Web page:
How science propelled the dominance of English
Ever wondered why English is such a widespread #language? When I studied abroad, the chosen language amongst the #international students was always English. In #Belgium, it is normal that students are taught #Dutch, #French and #German, since those are the three national languages (yes, a tiny country like Belgium has as much as three national languages). But every high school in the country also teaches English. Why? Because it is useful, you can say, it is spoken everywhere. Yes, but how come? Another answer could be that it is the common language most used in scientific publications. True, but why English? Why not Chinese, Hindu, or Arabic, all of which can easily compete with English when it comes to the number of native speakers?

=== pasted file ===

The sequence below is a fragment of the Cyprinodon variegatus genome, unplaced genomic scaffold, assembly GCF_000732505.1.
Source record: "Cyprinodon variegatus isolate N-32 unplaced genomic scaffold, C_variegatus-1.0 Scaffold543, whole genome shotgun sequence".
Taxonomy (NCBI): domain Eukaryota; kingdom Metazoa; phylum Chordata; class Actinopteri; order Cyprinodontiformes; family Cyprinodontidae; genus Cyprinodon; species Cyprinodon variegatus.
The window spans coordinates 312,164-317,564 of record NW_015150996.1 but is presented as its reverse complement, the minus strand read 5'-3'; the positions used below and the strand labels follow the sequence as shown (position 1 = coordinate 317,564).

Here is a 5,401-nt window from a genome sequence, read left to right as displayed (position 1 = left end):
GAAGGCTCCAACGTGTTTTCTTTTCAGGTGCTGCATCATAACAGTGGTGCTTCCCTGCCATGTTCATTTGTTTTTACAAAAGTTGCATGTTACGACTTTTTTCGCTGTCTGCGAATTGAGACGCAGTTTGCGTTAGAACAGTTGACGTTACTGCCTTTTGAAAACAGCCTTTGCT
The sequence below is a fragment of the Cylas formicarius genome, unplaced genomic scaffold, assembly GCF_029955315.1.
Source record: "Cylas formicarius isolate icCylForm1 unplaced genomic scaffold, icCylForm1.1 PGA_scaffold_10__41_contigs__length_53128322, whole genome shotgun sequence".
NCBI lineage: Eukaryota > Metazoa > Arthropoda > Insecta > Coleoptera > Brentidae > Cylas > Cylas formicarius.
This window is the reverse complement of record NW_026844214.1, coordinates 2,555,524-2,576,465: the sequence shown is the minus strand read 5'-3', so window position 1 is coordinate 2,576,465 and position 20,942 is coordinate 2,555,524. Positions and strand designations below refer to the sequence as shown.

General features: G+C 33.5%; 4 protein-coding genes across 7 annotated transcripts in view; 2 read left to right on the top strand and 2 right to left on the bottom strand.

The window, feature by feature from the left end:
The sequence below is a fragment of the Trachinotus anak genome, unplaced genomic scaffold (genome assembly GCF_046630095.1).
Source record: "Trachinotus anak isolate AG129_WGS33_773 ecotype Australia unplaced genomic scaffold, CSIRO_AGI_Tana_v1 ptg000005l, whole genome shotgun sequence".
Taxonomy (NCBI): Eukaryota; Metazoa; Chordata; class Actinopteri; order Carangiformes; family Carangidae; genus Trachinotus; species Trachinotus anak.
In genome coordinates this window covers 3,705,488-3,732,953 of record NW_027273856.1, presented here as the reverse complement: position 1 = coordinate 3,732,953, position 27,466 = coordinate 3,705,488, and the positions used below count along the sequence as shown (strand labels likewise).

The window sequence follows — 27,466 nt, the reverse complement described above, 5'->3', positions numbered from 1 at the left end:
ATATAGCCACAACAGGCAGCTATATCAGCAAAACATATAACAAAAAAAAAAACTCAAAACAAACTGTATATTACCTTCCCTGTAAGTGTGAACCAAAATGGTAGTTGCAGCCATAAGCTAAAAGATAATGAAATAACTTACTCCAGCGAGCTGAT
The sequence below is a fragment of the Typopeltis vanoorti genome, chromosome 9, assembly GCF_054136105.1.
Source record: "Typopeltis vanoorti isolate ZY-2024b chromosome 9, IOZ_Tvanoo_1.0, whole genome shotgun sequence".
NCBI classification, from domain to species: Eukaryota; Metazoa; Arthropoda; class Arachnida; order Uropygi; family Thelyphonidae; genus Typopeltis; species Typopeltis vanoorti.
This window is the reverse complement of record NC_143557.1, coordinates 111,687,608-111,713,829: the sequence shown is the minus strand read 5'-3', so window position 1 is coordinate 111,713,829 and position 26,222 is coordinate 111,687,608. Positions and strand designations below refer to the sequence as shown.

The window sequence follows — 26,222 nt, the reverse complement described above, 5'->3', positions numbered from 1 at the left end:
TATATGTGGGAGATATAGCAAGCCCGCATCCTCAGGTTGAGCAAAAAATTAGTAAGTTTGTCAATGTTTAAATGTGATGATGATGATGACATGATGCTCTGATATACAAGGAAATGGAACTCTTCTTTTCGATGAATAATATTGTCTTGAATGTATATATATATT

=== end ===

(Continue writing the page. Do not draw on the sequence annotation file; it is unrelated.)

David Bellos offers an interesting insight on the matter in his book “Is that a fish in your ear?” which I’m currently reading, and which I also mentioned in my previous blog post. He points out that throughout history, the rise in popularity of a certain language was often related to scientific progress. From ancient times until the Middle Ages the dominant languages were Chinese, Sanskrit, Greek, Syriac, Latin and Arabic. #Italian and #French became popular during the #renaissance, and even Swedish knew an uprising between 1760 and 1840 thanks to Bergman’s and Jacob Berzelius’ foundational work in organic chemistry. Then all of the sudden #German became immensely popular because of scientists’ like Liebig, followed by #Russian thanks to Mendeleev, whom we all know for his periodic table. Over time however, the #popularity of some of those languages declined, until English remained as the vehicle language used by the #international #scientific #community, and gradually, the rest of the world. According to Bellos, the reason behind this is not necessarily that English is better suited for science, but simply that because of a strange course of history nothing happened to knock it out, as opposed to the fate of other languages.